I’ll admit it. I’m an Apple fan. I didn’t actually need to say that out loud to most people I know. I joke that I should just tithe a percentage of my income to Cupertino, and have them send me one of everything in return – a “hardware subscription.”
This morning, fingers crossed, we’ll learn more about the new “tablet” device. The leaks have been accelerating for days, business partners ringing my iPhone constantly to tell me breaking news, and of course I’ve read all the non-news news purporting to describe authoritative leaks.
But none of it matters, because ultimately what we want to see is Steve, dressed in his usual black and white, stand onstage and give The Demo. If you’re in the biz, The Demo is King. The Demo is where you set expectations, destroy preconceived notions. The Demo is where you win or lose, fundamentally. Because before The Demo, the chessboard is empty. The Demo is where you put your pieces down — not in the starting configuration, but hopefully in position to reach mate in the fewest moves possible.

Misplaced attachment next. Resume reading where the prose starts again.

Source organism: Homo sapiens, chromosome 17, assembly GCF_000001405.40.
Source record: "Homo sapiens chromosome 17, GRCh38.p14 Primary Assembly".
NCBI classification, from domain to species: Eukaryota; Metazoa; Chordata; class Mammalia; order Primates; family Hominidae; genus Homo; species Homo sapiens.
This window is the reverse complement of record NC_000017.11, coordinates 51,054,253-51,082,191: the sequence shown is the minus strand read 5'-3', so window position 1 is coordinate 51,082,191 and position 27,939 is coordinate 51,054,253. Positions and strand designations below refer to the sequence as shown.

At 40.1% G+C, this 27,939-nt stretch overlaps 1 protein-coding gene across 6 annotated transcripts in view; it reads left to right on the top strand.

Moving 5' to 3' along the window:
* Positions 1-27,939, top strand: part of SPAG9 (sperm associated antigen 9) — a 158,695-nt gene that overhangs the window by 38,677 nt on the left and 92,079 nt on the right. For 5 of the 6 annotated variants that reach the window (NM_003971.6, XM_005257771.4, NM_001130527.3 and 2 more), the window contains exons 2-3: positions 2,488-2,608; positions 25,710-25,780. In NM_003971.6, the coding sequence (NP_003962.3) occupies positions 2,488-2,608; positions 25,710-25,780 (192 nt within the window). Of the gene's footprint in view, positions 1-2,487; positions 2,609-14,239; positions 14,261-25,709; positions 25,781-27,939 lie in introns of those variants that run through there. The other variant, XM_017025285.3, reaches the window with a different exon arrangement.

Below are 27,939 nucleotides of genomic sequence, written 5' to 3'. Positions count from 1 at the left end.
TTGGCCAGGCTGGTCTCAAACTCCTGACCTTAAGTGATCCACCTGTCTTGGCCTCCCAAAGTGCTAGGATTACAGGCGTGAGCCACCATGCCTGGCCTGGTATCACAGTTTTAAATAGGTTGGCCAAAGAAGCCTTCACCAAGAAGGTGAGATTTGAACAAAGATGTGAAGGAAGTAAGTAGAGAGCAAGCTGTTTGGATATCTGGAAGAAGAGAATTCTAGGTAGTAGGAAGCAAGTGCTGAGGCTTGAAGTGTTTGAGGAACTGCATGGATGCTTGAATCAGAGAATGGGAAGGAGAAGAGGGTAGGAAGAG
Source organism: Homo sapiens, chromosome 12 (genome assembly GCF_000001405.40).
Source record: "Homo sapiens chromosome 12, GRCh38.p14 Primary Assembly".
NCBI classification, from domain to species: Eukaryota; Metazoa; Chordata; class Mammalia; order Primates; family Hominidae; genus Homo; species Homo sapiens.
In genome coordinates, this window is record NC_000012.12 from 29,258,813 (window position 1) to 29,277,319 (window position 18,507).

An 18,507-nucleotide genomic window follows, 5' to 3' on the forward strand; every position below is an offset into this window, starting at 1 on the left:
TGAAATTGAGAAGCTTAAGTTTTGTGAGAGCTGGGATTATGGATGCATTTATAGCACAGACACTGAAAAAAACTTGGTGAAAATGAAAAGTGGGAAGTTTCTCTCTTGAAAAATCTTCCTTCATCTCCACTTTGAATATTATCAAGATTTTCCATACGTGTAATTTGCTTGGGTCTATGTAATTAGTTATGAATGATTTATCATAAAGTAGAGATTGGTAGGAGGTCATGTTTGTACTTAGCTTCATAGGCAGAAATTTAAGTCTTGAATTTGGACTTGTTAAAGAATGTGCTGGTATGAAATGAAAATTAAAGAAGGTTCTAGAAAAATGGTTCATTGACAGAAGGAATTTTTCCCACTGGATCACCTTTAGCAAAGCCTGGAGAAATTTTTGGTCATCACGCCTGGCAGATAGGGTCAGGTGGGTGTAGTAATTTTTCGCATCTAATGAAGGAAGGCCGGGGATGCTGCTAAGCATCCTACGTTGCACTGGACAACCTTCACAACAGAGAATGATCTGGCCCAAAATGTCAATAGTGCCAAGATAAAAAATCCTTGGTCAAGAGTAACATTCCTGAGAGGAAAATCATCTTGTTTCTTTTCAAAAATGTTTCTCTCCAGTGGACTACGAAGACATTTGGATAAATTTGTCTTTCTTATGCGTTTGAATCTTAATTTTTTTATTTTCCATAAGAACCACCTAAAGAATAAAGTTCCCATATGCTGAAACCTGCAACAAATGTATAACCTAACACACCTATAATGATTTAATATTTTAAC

If you’re Doug Englebart, giving the mother of all demos, you literally change the world by showing us the ragged bits that the rest of us will spend the next forty years making smooth and usable and real. Everything that followed: Dan Bricklin’s Visicalc, Alan Kay’s pioneering work, Steve and Steve with the Apple II, Bill Gates, Tim Berners-Lee and the Web, Netscape, Linus Torvalds…all of it the work of giants in our field…all of it playing out the possibilities inherent in that mother of all demos.
Steve Jobs consciously aims at game-changing demos: the original iPhone demo was, as was OS X and the Intel transition. I don’t know that today’s announcement will rise to that level, but I hope so.
I think our industry is getting tired of playing out the possibilities inherent in a forty-year-old demo. It would be nice to have some new territory to explore.